10 Chicago Power Players You Need to Know Right Now

By Sarah Freeman  |  October 28, 2013
Credit: Jeff Cagle

Chicago's food scene is scorching hot, but within it are a few players who are currently on fire. These hot shots include chefs who create food, experts who capture it in words and images, and the brilliant entrepreneurs who keep the kitchens running and cocktails flowing. These 10 people are having their moment - and more than 15 minutes of it - on the Chicago culinary scene, which is why they are the power players you need to know right now.

  • John Edel

    A lifelong dream of combining industrial preservation and plants in a productive, conservatorylike project became a reality in 2010 when Edel purchased an abandoned warehouse. Since then, he has built out The Plant with a vertical, aquaponic farm that provides resources to food businesses incubated within the Back of the Yards building. The entire facility is self-sustaining, energy efficient and made of non-toxic materials.

  • Catherine DeOrio

    The Chicago-born food writer made a major splash this summer as the new host of WTTW’s long-running restaurant program Check, Please! DeOrio was selected via a very public audition process that narrowed down a pool of hundreds through social media, popular vote and sample episodes. Her first season, and the show’s 13th, aired earlier this month and features the vibrant Italian exploring Chicago’s most beloved restaurants.

  • Kevin Heisner and Matt Eisler

    If you ate or drank in a Chicago restaurant or bar this year, chances are good that these guys helped conceptualize the experience. The duo behind Heisler Hospitality have an impressive resume that includes work with Bangers & Lace, Bar Deville, Trenchermen, Revel Room and several new projects in the pipeline. Heisner is the creative side of the duo, with a background in design, while Eisler focuses on the businesses side of their many hospitality concepts.

  • Credit: Eric Kleinberg

    Huge Galdones

    This man can make a plate of food look beautiful without stepping into a kitchen. The food photographer to the stars (including Rick Bayless, Tony Mantuano, Stephanie Izard, the Cochon 555 Tour and Zagat's 30 Under 30 honorees) spends his time jet setting from food festivals to restaurants around the country and back home to his wife and two children. Before he found his place behind the camera, Galdones worked in the kitchen of Montreal's Joe Beef while studying for his masters degree in pharmacology and therapeutics.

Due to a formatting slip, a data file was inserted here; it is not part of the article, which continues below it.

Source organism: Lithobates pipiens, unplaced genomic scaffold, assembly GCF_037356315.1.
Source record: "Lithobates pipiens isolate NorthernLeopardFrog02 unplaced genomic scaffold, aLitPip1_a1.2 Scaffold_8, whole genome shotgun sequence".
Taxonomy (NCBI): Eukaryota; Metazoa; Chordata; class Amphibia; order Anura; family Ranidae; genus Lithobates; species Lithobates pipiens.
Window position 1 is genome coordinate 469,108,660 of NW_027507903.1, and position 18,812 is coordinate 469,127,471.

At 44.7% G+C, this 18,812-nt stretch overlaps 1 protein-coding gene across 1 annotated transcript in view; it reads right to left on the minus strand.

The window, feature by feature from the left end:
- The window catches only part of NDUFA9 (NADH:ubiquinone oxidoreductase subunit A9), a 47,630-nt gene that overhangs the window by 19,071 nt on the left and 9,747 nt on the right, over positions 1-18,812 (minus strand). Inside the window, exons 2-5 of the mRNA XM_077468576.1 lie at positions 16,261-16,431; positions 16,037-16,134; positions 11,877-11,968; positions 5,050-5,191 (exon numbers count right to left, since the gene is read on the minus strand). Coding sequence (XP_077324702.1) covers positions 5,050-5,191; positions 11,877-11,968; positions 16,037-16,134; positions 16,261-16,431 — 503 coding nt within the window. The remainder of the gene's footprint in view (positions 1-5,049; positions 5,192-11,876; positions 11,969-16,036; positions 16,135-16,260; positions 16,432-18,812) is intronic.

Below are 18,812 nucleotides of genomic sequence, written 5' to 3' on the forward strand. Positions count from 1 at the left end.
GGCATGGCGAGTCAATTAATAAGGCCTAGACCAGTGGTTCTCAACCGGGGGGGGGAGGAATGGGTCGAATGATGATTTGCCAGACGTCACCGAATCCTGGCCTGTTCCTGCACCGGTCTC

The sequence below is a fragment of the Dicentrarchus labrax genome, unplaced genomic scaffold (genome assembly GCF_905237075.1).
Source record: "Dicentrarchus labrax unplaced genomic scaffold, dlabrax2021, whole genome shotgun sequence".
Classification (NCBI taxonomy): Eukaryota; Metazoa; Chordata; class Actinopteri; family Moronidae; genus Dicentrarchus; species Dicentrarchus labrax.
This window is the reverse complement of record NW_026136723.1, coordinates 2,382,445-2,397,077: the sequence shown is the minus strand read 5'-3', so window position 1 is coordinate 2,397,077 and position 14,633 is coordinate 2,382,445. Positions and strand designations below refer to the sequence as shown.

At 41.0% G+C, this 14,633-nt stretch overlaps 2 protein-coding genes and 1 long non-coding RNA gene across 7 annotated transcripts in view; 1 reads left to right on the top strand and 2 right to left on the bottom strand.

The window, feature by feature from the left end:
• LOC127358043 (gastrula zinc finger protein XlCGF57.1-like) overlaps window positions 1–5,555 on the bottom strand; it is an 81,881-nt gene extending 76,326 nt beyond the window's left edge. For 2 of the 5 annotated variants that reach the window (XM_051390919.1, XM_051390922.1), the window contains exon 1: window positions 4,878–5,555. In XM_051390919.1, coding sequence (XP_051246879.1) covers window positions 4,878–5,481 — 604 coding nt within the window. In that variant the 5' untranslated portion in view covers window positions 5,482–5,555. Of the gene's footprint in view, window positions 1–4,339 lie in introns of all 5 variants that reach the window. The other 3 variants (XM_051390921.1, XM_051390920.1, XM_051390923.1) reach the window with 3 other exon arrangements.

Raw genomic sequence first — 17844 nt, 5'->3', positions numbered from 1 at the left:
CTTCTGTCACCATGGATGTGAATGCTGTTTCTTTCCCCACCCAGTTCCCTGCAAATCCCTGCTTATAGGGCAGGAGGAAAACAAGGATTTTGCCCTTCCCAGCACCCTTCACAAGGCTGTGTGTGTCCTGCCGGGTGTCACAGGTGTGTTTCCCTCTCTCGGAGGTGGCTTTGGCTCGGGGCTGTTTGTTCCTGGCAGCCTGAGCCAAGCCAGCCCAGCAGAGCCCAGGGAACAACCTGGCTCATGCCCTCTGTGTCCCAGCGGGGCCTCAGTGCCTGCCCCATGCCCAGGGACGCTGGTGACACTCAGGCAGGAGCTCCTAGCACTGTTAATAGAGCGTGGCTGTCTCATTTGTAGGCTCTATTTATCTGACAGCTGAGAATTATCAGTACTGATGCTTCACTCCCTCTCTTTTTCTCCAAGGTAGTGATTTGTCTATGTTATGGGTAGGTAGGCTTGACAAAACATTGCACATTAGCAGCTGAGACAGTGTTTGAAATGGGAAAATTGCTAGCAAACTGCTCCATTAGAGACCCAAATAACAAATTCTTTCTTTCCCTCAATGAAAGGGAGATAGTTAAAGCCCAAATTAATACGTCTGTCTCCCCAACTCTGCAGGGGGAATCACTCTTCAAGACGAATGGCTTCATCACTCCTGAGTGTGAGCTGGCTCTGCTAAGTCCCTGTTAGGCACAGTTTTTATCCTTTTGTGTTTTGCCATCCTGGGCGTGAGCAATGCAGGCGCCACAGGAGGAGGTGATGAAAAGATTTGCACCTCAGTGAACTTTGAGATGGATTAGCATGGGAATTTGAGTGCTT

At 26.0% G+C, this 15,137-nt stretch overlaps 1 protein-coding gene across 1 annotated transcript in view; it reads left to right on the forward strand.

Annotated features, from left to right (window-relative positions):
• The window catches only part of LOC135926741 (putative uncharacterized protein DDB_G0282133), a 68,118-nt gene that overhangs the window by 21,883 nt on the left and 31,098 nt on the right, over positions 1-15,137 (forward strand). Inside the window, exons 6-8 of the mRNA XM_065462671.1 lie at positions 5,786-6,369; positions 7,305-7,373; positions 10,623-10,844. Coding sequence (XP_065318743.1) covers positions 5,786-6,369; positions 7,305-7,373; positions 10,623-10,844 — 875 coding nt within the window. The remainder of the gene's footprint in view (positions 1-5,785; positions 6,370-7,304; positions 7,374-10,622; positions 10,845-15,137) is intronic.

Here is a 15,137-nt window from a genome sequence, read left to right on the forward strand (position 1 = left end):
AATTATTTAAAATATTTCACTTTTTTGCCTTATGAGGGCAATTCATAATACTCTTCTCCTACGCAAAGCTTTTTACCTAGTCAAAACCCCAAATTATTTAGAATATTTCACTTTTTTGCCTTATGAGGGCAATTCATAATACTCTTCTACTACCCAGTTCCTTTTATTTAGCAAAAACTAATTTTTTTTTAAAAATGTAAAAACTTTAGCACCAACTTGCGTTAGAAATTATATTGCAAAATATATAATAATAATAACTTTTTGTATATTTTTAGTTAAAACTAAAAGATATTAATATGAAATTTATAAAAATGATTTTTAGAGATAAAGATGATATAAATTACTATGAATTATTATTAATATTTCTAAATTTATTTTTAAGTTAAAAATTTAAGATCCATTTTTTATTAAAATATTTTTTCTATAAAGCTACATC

• Charles Joly

    This cocktail wizard can usually be found at The Office, the subterranean speakeasy under The Aviary. His dealer’s choice cocktails are considered some of the best in not only the city, but also the country according to the Tales of the Cocktail festival in New Orleans, which named him Bartender of the Year. Imbibers can get a sip of Joly’s creations at home by purchasing one of his recently released bottles of pre-mixed cocktails. Crafthouse Cocktails are available at Binny’s and specialty grocery stores.

  • Credit: Jeff Cagle

    Michael Kiser

    More commonly known by the name of his website, Good Beer Hunting, this man tells stories via a truly wonderful medium - beer. The writer/photographer/beer connoisseur travels the world not only to explore the sudsy substance that makes happy hour a bit happier, but also to meet those transforming the brewing industry. This year, his website won the Saveur award for Best Wine or Beer Blog.

  • Ina Pinkney

    Retirement might just be the beginning of Pinkney’s rewarding culinary career. The baker turned chef turned restaurant owner announced that she would close her namesake West Loop restaurant at the end of the year, after a 33-year run. But lovers of Pinkney’s famous dishes don't have to completely let go: she recently released a cookbook, Taste Memories, that contains not only recipes, but also her inspiring life story.

  • Dan Salls

    The food truck scene was stuck in a bit of a stall until Dan Salls came around. After the City of Chicago passed legislation that allowed trucks to cook on board, Salls not only made his mark as the first to launch a functioning-kitchen taco truck, but also opened a food truck incubator in the West Loop. The Garage helps other food truck owners get their wheels in motion and also serves lunch via a walk-up counter and dinner featuring eats from other trucks.

  • Jason Vincent

    It has been quite a year for the Nightwood chef. Hot off his Cochon 555 national win in 2012, he was named a Food & Wine’s Best New Chef. Fame aside, in his kitchen, the chef keeps it simple by focusing on local ingredients, simple fare and precise techniques. His ever-changing brunch and dinner menus, written by hand, keep diners flocking to his quintessential Chicago restaurant.